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The American Photographer As Historian

An Exhibition Curated by Sally W. Donatello

June 13 - September 21, 2006
An image of William L. Finley with black-throated sparrows.
William Finley with black-throated sparrows, Arizona 1910, from 'William L. Finley, Pioneer Wildlife Photographer,' Oregon State University, Corvallis, Ore., 1986, by Worth Mathewson.

The birth of still photography is one of the most significant technological innovations in history. As the medium evolved, its documentary role grew. Its various permutations provided acres of records for multiple uses. This exhibition demonstrates the power of the photographic image and the role of the American photographer as historian. From the mid-1800s to the beginning of the twenty-first century American photographers have been critical recorders of history. Pioneers of photography brought a new kind of portraiture into prominence. As soon as they moved outside their studios, a new kind of historian was born. Many of those early photographs are the only known visual documentation of an event, a person, a place, or an artifact.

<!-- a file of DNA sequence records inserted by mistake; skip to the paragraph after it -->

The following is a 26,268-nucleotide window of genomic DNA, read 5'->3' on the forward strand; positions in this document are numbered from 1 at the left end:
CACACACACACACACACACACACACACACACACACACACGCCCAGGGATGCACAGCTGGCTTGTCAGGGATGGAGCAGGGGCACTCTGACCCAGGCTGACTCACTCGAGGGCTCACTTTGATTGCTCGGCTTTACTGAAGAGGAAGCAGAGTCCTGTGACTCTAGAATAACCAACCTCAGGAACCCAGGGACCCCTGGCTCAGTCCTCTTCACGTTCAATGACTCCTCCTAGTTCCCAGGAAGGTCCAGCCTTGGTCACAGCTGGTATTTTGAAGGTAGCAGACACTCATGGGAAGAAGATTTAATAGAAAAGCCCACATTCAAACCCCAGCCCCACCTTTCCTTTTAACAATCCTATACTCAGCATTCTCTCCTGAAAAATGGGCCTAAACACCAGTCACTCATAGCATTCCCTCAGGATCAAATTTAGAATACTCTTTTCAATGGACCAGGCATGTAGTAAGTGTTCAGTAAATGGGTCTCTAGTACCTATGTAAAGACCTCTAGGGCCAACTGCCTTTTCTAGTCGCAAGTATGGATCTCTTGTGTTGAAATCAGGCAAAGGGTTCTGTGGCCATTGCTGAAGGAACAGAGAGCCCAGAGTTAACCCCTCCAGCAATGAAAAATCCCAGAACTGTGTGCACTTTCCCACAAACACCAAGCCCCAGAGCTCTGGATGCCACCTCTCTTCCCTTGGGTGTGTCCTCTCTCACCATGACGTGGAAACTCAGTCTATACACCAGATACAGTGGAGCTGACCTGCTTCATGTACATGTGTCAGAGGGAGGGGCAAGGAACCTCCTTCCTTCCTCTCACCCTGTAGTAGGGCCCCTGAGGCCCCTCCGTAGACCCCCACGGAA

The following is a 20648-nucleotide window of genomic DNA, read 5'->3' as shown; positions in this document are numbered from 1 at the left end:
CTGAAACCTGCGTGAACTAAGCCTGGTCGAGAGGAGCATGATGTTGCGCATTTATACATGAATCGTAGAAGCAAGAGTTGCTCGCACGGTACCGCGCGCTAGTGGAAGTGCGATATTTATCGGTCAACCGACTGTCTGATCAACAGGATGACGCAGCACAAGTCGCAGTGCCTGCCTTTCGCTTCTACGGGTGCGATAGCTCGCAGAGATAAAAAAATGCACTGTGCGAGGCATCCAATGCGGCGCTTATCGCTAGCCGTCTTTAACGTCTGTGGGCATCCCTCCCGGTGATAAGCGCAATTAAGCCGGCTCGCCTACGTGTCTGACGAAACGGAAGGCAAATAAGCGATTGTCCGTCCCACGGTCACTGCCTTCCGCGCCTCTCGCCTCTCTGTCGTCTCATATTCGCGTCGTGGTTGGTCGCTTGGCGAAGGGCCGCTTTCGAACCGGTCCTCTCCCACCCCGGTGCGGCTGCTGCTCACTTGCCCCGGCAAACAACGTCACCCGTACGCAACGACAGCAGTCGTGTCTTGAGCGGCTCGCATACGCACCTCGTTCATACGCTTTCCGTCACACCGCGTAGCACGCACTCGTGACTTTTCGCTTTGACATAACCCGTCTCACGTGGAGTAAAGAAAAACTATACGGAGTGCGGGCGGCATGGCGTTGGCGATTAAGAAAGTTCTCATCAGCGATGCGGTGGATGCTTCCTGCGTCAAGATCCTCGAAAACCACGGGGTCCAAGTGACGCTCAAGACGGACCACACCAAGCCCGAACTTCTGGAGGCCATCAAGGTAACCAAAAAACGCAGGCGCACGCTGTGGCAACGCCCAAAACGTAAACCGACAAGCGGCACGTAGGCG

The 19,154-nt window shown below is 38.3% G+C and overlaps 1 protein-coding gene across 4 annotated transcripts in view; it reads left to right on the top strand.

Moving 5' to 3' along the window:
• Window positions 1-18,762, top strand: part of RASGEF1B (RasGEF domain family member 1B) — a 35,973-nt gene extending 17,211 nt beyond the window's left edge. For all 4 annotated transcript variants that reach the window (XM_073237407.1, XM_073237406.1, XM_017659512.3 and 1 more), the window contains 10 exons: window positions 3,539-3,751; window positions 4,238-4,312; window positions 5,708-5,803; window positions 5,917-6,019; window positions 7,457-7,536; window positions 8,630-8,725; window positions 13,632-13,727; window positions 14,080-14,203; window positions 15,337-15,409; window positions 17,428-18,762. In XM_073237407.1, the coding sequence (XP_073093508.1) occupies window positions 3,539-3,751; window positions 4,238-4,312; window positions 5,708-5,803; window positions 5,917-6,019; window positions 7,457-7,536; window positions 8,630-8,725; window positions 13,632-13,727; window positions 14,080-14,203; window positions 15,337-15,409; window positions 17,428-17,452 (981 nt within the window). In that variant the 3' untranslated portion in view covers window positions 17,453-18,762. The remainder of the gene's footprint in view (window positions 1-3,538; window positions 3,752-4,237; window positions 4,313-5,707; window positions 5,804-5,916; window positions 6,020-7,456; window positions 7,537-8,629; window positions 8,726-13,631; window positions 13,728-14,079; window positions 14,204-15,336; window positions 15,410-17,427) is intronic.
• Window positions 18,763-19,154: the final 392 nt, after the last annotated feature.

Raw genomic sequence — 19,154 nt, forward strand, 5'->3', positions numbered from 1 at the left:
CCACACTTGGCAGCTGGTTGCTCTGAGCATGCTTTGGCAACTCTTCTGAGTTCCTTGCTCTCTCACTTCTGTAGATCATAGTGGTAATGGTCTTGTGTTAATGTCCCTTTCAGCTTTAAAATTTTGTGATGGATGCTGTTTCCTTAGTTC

As witness to history, photographers endure glorious and unforeseen obstacles to capture a moment that would otherwise be lost. The preservation of a small or monumental instance is the backbone of this visual media.

Today's digital processes assure that photography's documentation can reach vast audiences for current and future generations. People unfamiliar with faces of great world leaders or everyday people from remote communities or the landscape of the Old West can learn about them through still photography.

Photography is a silent language that reveals itself through visual storytelling. Its power is insurmountable. The exhibition is organized in four categories: People and places, nature and human nature, photojournalism, and material culture.

Bibliography

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